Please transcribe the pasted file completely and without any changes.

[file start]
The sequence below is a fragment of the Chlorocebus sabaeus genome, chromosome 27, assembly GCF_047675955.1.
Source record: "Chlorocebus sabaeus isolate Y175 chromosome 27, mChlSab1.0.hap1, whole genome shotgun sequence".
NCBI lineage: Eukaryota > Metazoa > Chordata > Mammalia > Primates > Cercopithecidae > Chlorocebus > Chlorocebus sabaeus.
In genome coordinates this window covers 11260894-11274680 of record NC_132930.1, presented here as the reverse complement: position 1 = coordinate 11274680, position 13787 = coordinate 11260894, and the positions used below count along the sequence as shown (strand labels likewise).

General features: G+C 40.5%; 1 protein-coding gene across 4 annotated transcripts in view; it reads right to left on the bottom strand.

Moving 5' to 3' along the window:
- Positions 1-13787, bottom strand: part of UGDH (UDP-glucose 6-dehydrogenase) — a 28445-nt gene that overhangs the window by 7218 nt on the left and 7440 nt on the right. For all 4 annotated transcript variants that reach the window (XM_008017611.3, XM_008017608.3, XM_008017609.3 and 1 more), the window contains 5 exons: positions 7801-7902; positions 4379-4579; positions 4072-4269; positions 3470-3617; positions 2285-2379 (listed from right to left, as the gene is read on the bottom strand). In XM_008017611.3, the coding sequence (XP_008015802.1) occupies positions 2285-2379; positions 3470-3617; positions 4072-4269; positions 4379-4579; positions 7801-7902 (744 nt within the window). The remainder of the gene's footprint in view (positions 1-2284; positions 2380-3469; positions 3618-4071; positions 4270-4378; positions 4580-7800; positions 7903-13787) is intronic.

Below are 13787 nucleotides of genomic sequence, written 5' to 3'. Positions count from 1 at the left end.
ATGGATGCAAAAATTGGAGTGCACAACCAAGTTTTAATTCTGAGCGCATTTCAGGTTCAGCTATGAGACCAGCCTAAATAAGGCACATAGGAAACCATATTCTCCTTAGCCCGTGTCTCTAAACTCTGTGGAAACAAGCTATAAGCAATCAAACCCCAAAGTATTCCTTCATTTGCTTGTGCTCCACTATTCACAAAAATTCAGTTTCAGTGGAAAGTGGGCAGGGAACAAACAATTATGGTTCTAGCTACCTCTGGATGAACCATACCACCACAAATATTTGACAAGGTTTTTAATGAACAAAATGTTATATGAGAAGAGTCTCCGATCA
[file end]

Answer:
The sequence below is a fragment of the Chlorocebus sabaeus genome, chromosome 27, assembly GCF_047675955.1.
Source record: "Chlorocebus sabaeus isolate Y175 chromosome 27, mChlSab1.0.hap1, whole genome shotgun sequence".
NCBI lineage: Eukaryota > Metazoa > Chordata > Mammalia > Primates > Cercopithecidae > Chlorocebus > Chlorocebus sabaeus.
In genome coordinates this window covers 11260894-11274680 of record NC_132930.1, presented here as the reverse complement: position 1 = coordinate 11274680, position 13787 = coordinate 11260894, and the positions used below count along the sequence as shown (strand labels likewise).

General features: G+C 40.5%; 1 protein-coding gene across 4 annotated transcripts in view; it reads right to left on the bottom strand.

Moving 5' to 3' along the window:
- Positions 1-13787, bottom strand: part of UGDH (UDP-glucose 6-dehydrogenase) — a 28445-nt gene that overhangs the window by 7218 nt on the left and 7440 nt on the right. For all 4 annotated transcript variants that reach the window (XM_008017611.3, XM_008017608.3, XM_008017609.3 and 1 more), the window contains 5 exons: positions 7801-7902; positions 4379-4579; positions 4072-4269; positions 3470-3617; positions 2285-2379 (listed from right to left, as the gene is read on the bottom strand). In XM_008017611.3, the coding sequence (XP_008015802.1) occupies positions 2285-2379; positions 3470-3617; positions 4072-4269; positions 4379-4579; positions 7801-7902 (744 nt within the window). The remainder of the gene's footprint in view (positions 1-2284; positions 2380-3469; positions 3618-4071; positions 4270-4378; positions 4580-7800; positions 7903-13787) is intronic.

Below are 13787 nucleotides of genomic sequence, written 5' to 3'. Positions count from 1 at the left end.
ATGGATGCAAAAATTGGAGTGCACAACCAAGTTTTAATTCTGAGCGCATTTCAGGTTCAGCTATGAGACCAGCCTAAATAAGGCACATAGGAAACCATATTCTCCTTAGCCCGTGTCTCTAAACTCTGTGGAAACAAGCTATAAGCAATCAAACCCCAAAGTATTCCTTCATTTGCTTGTGCTCCACTATTCACAAAAATTCAGTTTCAGTGGAAAGTGGGCAGGGAACAAACAATTATGGTTCTAGCTACCTCTGGATGAACCATACCACCACAAATATTTGACAAGGTTTTTAATGAACAAAATGTTATATGAGAAGAGTCTCCGATCA